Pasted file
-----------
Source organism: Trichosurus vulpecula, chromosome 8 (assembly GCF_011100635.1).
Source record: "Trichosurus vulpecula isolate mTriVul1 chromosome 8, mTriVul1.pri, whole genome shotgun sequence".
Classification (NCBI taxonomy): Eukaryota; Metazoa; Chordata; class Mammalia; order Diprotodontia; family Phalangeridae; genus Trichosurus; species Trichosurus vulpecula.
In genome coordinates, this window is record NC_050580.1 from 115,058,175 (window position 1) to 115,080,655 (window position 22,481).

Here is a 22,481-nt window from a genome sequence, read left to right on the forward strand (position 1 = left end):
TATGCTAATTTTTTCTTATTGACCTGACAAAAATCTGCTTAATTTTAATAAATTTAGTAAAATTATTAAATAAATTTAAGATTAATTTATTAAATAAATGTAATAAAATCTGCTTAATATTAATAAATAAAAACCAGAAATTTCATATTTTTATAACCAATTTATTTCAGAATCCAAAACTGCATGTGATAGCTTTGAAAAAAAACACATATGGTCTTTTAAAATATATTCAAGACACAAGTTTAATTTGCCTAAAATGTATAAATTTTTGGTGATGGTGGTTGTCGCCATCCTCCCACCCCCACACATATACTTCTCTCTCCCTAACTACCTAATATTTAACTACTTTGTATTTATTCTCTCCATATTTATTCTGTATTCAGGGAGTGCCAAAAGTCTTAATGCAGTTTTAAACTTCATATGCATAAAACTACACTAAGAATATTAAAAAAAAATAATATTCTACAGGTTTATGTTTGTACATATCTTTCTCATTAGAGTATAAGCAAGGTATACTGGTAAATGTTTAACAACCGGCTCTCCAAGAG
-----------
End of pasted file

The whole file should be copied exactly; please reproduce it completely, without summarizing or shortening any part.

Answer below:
Source organism: Trichosurus vulpecula, chromosome 8 (assembly GCF_011100635.1).
Source record: "Trichosurus vulpecula isolate mTriVul1 chromosome 8, mTriVul1.pri, whole genome shotgun sequence".
Classification (NCBI taxonomy): Eukaryota; Metazoa; Chordata; class Mammalia; order Diprotodontia; family Phalangeridae; genus Trichosurus; species Trichosurus vulpecula.
In genome coordinates, this window is record NC_050580.1 from 115,058,175 (window position 1) to 115,080,655 (window position 22,481).

Here is a 22,481-nt window from a genome sequence, read left to right on the forward strand (position 1 = left end):
TATGCTAATTTTTTCTTATTGACCTGACAAAAATCTGCTTAATTTTAATAAATTTAGTAAAATTATTAAATAAATTTAAGATTAATTTATTAAATAAATGTAATAAAATCTGCTTAATATTAATAAATAAAAACCAGAAATTTCATATTTTTATAACCAATTTATTTCAGAATCCAAAACTGCATGTGATAGCTTTGAAAAAAAACACATATGGTCTTTTAAAATATATTCAAGACACAAGTTTAATTTGCCTAAAATGTATAAATTTTTGGTGATGGTGGTTGTCGCCATCCTCCCACCCCCACACATATACTTCTCTCTCCCTAACTACCTAATATTTAACTACTTTGTATTTATTCTCTCCATATTTATTCTGTATTCAGGGAGTGCCAAAAGTCTTAATGCAGTTTTAAACTTCATATGCATAAAACTACACTAAGAATATTAAAAAAAAATAATATTCTACAGGTTTATGTTTGTACATATCTTTCTCATTAGAGTATAAGCAAGGTATACTGGTAAATGTTTAACAACCGGCTCTCCAAGAG